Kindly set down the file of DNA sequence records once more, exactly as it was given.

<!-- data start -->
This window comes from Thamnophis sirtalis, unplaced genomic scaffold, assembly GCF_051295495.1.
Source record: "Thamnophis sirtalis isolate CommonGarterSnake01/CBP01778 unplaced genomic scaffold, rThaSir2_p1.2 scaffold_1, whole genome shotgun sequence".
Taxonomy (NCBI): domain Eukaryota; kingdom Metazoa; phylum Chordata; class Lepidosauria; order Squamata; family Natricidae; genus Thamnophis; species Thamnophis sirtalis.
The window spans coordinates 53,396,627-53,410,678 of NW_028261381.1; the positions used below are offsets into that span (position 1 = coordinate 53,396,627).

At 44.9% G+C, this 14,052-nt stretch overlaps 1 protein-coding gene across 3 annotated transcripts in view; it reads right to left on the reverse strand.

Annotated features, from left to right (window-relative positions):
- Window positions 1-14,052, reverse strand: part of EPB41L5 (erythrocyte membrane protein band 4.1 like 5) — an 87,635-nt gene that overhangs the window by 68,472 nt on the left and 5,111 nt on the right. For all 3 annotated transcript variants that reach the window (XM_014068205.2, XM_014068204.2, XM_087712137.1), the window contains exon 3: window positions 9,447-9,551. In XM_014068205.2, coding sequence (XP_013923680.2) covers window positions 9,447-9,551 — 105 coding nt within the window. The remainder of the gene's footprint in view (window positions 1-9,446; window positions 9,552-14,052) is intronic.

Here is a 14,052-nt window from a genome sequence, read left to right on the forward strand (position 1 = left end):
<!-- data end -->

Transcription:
This window comes from Thamnophis sirtalis, unplaced genomic scaffold, assembly GCF_051295495.1.
Source record: "Thamnophis sirtalis isolate CommonGarterSnake01/CBP01778 unplaced genomic scaffold, rThaSir2_p1.2 scaffold_1, whole genome shotgun sequence".
Taxonomy (NCBI): domain Eukaryota; kingdom Metazoa; phylum Chordata; class Lepidosauria; order Squamata; family Natricidae; genus Thamnophis; species Thamnophis sirtalis.
The window spans coordinates 53,396,627-53,410,678 of NW_028261381.1; the positions used below are offsets into that span (position 1 = coordinate 53,396,627).

At 44.9% G+C, this 14,052-nt stretch overlaps 1 protein-coding gene across 3 annotated transcripts in view; it reads right to left on the reverse strand.

Annotated features, from left to right (window-relative positions):
- Window positions 1-14,052, reverse strand: part of EPB41L5 (erythrocyte membrane protein band 4.1 like 5) — an 87,635-nt gene that overhangs the window by 68,472 nt on the left and 5,111 nt on the right. For all 3 annotated transcript variants that reach the window (XM_014068205.2, XM_014068204.2, XM_087712137.1), the window contains exon 3: window positions 9,447-9,551. In XM_014068205.2, coding sequence (XP_013923680.2) covers window positions 9,447-9,551 — 105 coding nt within the window. The remainder of the gene's footprint in view (window positions 1-9,446; window positions 9,552-14,052) is intronic.

Here is a 14,052-nt window from a genome sequence, read left to right on the forward strand (position 1 = left end):